Reviewed bysengbranchVote: 9/10/10
I enjoyed watching this film so much, chatting away to my wife aboutall the familiar places and stories. My work has taken me there a lotover the years. The stories portrayed here are exactly what one seeswhen you develop friendships over the years in Cuba. I felt as if thethree brothers were my friends too, having spent much of my time in thefarming communities of Cuba. I felt emotionally attached to them astime passed and economic pressures shaped their experience.
There is so much depth and complexity to the Cuban story, and it can beincredibly confusing to go between the worlds of tourism, governmentlectures, and time in the homes or fields of Cubans. Add to that thesentiments of exiles and one can struggle to navigate these waters andformulate clear opinions. One is constantly meeting people inunexpected positions with extraordinary education. Ag engineers andentomologists breeding beneficial insects for organic farms in old sodabottles under palapa huts, PhD of Latin American literature checkingyou into your hotel, or a university professor selling peanuts on thestreet to make ends meet. This film also captures that phenomenon.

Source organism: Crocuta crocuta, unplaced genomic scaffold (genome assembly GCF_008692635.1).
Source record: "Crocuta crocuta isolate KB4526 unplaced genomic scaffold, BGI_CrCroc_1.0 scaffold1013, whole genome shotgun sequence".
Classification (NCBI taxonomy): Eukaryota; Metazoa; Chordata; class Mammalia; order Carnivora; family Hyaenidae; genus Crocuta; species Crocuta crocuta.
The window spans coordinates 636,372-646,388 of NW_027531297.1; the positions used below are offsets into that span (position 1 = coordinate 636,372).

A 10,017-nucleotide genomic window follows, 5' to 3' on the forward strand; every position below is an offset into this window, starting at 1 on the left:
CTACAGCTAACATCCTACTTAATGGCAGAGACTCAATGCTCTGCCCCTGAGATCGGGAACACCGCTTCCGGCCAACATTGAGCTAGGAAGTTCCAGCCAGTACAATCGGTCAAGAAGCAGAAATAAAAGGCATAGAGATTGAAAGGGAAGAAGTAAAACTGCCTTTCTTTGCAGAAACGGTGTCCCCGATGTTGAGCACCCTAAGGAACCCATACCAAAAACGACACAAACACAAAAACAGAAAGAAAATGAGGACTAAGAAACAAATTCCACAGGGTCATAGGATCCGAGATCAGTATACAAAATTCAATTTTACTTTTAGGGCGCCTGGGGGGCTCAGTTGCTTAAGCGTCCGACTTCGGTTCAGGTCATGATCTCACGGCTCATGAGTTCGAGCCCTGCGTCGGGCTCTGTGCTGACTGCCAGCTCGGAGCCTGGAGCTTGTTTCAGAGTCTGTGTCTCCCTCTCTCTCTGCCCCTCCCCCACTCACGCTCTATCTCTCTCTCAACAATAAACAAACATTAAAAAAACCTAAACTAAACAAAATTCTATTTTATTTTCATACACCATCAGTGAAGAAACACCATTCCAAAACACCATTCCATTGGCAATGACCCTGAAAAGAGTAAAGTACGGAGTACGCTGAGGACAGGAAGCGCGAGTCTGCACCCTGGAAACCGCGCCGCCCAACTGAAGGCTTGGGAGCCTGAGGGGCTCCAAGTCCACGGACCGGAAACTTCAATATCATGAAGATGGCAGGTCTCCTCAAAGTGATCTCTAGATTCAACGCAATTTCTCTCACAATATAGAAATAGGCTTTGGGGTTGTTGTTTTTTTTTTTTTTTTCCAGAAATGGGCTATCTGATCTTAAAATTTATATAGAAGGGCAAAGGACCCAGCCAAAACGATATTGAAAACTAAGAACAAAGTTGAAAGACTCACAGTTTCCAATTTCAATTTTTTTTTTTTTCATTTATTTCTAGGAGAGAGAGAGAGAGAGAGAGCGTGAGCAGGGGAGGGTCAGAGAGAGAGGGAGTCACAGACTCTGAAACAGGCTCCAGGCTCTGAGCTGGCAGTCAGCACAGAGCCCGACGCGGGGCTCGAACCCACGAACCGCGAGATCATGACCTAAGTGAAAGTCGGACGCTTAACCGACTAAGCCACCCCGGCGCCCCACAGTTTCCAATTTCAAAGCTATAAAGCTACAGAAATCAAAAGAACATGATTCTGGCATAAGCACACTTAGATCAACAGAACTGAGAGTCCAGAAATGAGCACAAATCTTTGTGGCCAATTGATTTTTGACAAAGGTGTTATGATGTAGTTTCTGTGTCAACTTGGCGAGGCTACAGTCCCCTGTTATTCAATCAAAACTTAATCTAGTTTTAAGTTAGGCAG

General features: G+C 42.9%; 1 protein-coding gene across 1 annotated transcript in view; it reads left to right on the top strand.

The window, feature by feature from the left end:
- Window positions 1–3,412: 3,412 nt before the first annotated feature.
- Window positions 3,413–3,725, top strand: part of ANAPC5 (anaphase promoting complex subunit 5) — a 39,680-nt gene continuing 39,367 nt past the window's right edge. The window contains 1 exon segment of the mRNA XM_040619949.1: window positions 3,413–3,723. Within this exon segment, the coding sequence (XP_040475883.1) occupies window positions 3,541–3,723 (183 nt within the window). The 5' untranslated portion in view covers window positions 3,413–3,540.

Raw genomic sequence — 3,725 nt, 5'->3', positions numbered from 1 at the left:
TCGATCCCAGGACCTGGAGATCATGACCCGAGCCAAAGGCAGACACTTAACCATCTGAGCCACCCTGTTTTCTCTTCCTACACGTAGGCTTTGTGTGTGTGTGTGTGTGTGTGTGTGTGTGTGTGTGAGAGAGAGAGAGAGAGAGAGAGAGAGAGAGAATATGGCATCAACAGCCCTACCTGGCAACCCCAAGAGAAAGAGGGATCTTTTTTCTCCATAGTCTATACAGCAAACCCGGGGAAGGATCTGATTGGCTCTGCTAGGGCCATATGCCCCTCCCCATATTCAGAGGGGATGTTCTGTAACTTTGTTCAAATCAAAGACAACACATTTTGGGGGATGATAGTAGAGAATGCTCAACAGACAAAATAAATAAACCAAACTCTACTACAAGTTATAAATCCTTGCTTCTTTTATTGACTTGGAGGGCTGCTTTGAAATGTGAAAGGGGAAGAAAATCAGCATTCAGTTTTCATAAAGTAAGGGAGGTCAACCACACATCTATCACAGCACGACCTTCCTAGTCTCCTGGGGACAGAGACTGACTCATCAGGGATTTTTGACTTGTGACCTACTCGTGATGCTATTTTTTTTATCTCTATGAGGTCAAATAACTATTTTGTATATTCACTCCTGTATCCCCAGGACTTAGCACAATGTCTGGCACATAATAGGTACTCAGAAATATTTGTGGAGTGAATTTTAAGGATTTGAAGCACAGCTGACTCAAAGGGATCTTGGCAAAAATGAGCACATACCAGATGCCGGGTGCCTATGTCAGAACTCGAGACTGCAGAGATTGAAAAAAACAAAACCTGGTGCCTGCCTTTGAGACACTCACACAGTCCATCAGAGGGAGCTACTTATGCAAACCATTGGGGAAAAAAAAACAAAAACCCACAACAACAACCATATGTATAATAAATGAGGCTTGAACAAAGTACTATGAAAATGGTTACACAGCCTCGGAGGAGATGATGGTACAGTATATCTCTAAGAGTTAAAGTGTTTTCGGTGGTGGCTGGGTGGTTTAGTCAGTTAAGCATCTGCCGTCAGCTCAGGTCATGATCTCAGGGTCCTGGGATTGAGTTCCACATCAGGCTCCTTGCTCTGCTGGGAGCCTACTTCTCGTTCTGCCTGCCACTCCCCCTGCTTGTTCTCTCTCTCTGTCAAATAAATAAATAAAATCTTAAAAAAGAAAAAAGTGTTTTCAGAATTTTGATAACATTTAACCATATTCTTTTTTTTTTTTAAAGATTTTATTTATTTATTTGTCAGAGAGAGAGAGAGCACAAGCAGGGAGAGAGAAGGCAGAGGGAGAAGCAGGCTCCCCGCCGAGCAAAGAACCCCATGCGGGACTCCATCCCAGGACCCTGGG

What is not confusing, is connecting with Cubans. This filmmaker doesan excellent job of connecting the viewer with the experience of Cubanpeople for them to develop their own opinions based on these stories,history, geopolitics, etc. I was overly excited to provide my ownsupplementary narrative, translations, etc to my patient wife who hasnever visited the island. The footage is unique, following variouspeople over many years. It's the first film of its kind filmed in Cubathat I'm aware of. My wife winced at some of the questions directedtowards people in times of intense struggle, belaboring the narrative abit at what was obviously a difficult situation. The people would haveenjoyed telling their story though, and what a great body of uniquework it has produced as a result of this filmmakers diligence.
Life in Cuba for three struggling families over the course of 45 years, from the cautious optimism of the early 1970s to the harrowing 1990s after the fall of the Soviet Union and the 2016 death of Fidel Castro.